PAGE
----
Sidney Crosby is sometimes accused of whining, diving, and tampering with officials being given the benefit of the doubt by NHL officials. The fact of the matter is the 25-year-old Cole Harbour, Nova Scotia native is the NHL’s most prized asset and he gets treated as such. If he uses that to his advantage it frustrates the heck out of opposing fan bases, but it gets him and the Penguins points and in the end that is all that matters to him.

Crosby’s reputation as a manipulator may be well deserved, but it is his reputation as a softie that is unwarranted. Crosby is as strong on his skates as anyone else in the league, his talent is mesmerizing, and as much as it may hurt to admit this, he is also one tough son of a gun.

Need proof? Consider the absolute horrifying details of Crosby’s jaw injury. In a game against the New York Islanders on March 30th, a Brooks Orpik shot found its way right into Crosby’s mouth. It left him in a bloody heap and kept him out of the Penguin lineup for the rest of the regular season. Crosby returned in game 2 of their opening round series against the Isles, in which he scored twice. When the Pens take on the Boston Bruins on Saturday in Game 1 of the Eastern Conference Finals, Crosby will be without the face shield he has worn since his return.

From The Globe & Mail‘s piece on Crosby’s injury.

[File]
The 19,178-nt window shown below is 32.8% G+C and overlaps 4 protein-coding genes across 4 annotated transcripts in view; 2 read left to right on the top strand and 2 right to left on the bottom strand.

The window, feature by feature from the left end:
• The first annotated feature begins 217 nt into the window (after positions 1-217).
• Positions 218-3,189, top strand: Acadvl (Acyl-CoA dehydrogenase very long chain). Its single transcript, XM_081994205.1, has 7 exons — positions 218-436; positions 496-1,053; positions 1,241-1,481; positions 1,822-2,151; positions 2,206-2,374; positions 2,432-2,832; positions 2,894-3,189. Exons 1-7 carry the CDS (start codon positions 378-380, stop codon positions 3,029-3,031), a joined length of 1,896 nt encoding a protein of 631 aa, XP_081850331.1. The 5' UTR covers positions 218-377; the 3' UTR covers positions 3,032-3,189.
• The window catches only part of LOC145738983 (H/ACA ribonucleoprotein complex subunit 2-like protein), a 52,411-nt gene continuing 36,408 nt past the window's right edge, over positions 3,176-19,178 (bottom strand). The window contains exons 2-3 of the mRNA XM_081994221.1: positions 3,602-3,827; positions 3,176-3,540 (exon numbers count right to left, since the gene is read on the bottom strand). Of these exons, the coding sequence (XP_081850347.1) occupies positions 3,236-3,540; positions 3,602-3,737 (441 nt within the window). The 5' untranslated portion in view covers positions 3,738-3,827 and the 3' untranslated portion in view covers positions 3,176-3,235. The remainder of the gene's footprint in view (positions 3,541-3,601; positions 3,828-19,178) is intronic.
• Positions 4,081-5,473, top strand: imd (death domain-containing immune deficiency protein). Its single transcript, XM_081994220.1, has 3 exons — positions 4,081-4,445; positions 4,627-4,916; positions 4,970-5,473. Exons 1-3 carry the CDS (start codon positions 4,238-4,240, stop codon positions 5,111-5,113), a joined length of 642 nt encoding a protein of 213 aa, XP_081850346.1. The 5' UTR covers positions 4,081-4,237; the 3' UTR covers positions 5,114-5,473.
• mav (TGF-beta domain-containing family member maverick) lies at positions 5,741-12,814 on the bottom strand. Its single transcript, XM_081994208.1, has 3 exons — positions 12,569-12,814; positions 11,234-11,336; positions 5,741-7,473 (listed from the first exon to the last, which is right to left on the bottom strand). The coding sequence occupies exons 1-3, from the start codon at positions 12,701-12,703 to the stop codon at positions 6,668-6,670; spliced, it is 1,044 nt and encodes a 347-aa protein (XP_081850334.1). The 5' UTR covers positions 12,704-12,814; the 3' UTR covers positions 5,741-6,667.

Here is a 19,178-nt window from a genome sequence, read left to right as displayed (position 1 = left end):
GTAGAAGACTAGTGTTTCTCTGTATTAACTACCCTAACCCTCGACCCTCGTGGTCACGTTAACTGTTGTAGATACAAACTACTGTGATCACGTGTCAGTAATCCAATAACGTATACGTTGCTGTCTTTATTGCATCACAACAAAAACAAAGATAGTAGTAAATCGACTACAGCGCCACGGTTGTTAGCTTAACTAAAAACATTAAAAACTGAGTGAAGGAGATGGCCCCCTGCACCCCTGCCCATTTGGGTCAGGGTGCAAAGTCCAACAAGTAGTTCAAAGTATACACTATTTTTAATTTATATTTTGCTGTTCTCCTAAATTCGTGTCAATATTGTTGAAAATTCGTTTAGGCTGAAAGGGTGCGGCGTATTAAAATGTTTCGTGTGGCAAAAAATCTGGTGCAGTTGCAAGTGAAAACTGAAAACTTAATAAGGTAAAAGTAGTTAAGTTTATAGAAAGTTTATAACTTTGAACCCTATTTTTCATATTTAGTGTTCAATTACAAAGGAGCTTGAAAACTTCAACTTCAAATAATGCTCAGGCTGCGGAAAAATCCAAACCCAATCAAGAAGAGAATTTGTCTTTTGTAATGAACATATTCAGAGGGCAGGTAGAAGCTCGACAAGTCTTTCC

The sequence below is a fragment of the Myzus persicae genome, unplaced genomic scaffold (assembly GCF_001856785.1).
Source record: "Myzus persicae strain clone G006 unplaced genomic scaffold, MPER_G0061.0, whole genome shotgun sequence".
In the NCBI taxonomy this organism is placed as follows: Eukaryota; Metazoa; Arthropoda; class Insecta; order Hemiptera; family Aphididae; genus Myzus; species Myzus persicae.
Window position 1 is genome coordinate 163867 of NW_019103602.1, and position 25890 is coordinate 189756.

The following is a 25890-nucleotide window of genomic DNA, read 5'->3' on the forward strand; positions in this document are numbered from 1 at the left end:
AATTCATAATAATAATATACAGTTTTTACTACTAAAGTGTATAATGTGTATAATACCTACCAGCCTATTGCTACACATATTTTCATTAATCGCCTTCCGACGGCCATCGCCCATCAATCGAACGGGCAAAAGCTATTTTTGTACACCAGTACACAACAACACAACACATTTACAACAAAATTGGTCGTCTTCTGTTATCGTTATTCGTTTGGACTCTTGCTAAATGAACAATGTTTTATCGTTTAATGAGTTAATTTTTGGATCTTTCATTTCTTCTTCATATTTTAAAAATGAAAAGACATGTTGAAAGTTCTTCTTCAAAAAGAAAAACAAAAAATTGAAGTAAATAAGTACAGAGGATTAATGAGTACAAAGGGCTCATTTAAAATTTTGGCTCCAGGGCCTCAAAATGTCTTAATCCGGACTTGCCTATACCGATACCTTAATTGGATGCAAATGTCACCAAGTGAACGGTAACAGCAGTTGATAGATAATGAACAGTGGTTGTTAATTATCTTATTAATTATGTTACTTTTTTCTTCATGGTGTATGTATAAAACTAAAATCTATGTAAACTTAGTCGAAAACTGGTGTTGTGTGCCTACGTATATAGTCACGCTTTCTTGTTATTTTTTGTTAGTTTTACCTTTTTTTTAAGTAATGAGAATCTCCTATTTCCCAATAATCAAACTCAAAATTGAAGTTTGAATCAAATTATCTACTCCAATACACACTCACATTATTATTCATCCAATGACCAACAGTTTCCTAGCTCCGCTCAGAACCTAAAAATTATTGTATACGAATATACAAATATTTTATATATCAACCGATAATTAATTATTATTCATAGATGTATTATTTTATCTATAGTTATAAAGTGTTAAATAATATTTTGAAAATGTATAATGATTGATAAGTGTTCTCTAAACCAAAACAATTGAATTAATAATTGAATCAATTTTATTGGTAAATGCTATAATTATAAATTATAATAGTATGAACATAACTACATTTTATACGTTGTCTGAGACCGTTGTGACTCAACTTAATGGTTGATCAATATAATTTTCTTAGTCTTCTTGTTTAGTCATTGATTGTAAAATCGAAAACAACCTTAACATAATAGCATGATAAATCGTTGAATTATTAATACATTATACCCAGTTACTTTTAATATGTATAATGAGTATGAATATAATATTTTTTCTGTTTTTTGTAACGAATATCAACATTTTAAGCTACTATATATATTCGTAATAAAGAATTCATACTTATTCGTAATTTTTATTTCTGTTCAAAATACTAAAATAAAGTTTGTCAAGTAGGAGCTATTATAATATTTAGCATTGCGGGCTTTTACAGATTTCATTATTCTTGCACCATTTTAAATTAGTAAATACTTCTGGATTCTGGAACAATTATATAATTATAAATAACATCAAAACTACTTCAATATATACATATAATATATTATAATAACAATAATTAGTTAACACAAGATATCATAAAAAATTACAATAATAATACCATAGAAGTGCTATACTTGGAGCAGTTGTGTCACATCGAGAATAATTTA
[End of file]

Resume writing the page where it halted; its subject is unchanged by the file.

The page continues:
In a scene that was replayed over and over in the immediate aftermath, Penguins defenceman Brooks Orpik’s shot from the point deflected off another skater and hit an unaware Mr. Crosby flush in the face back on March 30. He crashed to the ice, spilling teeth and blood.

Roughly 10 of his teeth were affected, some irreparably, as the force from the puck would have pushed them through some of the supporting bone structure and severed the neurovascular pulp supply, which is a tooth’s connection to the nerves and blood supply in the mouth. Two teeth even went back so forcefully they damaged the inside of his mouth around his tongue.

The impact broke his jaw, which forced surgeons to cut an opening inside his mouth and use screws to fasten two small titanium plates to the bone to help it heal.

It’s an injury many NHL players consider the worst they have had.

Crosby is a tough nut to crack. One second he takes your breath away with his spellbinding ability, and the next he’s laying on the floor trying to massage a call out of the refs.

One thing is for certain though, 87 is an absolute gamer.